Kavanagh has reached the age at which every male and female serves two years as a guard on the cement barrier built around an island nation inundated by rising oceans, trying to keep out everyone else (The Others). The island appears to be England, with the station Kavanagh serves at called Ilfracombe, which today is a town on the north Devonshire coast. Hundreds of thousands serve at any one time around the perimeter of the country. It's a lonely, desolate job, with 12-hour shifts and constant cold, boredom, and fear. "Others" who manage to get past the Wall are usually caught quickly because they aren't chipped and are easily identified. But for every Other who makes it and isn't caught, a guard is expelled in a boat to become an Other. Kavanagh makes friends with the guards in his unit, with whom he sometimes spends his holidays (one free week each month or so), and he begins a tentative romance with one of them. The parents of this generation are routinely despised, at best, for it was on their watch that the world fell apart, and yet they elected to bring children into this new world. On the other hand, Breeders, couples who decide to get pregnant, are given special privileges so that the country won't completely fail and the Wall will always have enough guards.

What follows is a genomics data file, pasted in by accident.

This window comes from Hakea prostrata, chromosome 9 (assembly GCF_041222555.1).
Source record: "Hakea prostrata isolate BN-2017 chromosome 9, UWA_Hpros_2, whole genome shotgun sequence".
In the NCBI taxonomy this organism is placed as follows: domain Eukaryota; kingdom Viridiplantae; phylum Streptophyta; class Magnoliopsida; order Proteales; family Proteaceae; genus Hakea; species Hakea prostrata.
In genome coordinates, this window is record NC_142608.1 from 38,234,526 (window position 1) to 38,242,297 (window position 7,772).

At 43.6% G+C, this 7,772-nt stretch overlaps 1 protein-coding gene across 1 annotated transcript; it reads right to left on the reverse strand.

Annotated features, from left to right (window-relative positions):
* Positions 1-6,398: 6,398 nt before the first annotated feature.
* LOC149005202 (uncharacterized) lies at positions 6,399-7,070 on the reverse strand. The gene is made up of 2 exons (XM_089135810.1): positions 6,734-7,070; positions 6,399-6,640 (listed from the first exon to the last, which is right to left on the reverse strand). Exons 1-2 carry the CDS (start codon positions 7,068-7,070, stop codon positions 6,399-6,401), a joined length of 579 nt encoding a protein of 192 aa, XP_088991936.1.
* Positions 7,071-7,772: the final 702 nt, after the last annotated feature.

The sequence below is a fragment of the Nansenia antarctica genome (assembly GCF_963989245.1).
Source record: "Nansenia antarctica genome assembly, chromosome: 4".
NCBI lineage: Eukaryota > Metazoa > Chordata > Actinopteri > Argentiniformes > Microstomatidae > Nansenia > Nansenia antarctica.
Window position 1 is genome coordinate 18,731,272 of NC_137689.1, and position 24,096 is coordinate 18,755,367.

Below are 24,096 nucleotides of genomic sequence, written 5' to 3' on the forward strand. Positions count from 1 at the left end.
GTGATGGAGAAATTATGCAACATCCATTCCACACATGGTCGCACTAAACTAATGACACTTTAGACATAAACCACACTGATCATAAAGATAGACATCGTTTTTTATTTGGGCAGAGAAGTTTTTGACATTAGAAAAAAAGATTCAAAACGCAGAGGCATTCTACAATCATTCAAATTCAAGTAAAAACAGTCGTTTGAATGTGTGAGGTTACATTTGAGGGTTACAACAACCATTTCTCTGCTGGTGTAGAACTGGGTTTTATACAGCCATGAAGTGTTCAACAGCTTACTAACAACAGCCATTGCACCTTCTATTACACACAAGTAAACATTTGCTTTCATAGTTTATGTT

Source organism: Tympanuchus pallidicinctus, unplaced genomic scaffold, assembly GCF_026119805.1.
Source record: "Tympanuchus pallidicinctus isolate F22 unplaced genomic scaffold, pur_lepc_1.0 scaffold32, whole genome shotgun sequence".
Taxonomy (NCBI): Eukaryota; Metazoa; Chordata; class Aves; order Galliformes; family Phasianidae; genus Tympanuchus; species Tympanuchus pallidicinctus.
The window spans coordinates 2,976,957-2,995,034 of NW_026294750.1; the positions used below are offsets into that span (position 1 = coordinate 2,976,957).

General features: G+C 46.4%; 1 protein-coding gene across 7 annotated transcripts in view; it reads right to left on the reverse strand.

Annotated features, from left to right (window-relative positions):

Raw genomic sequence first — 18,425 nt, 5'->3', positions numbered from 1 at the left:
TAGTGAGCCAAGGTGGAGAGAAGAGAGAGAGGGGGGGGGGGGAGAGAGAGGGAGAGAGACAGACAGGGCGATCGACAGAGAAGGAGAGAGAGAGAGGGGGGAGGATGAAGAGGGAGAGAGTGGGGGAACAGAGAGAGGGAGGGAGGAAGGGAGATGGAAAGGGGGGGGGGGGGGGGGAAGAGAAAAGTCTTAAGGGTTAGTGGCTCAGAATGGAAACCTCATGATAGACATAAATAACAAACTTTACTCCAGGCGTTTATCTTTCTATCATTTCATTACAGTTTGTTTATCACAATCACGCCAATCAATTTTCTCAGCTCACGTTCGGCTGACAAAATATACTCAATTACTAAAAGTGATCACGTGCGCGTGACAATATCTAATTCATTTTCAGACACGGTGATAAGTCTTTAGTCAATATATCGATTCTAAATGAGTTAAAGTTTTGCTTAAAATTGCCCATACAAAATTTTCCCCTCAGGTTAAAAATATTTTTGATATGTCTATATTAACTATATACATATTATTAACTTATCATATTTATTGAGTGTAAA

There are the makings here for a fantastic story, but it just doesn't gel. The focus is on 1) the misery of the job, 2) the fear that one will become an Other or die if there is an attack, and 3) the misery of the job (yup, the book dwells on it that much). Very little historical context is given. Kavanagh clearly knows how his country works, what's happening around the world, and what the actual apocalypse was. He just doesn't bring it up in telling his story. I would have liked an explanation of how the oceans could have risen an implied minimum of 15 or 20 feet in one generation. The older members of the society still watch TV and are addicted to movies and documentaries about how their lives were "before" (especially anything with scenes of beaches, which have been made impossible by the Wall). Transportation, weapons, clothing - all seems pretty much from our today. Food is limited by what currently grows in season. Innovation has largely stopped. In other ways, little has changed: the wealthy still find ways to live in luxury, paying for Help (captured Others who have chosen to become life-long servants rather than be sent back to the sea) and flying off to places around the world as they will. In other words, this is not civilization building.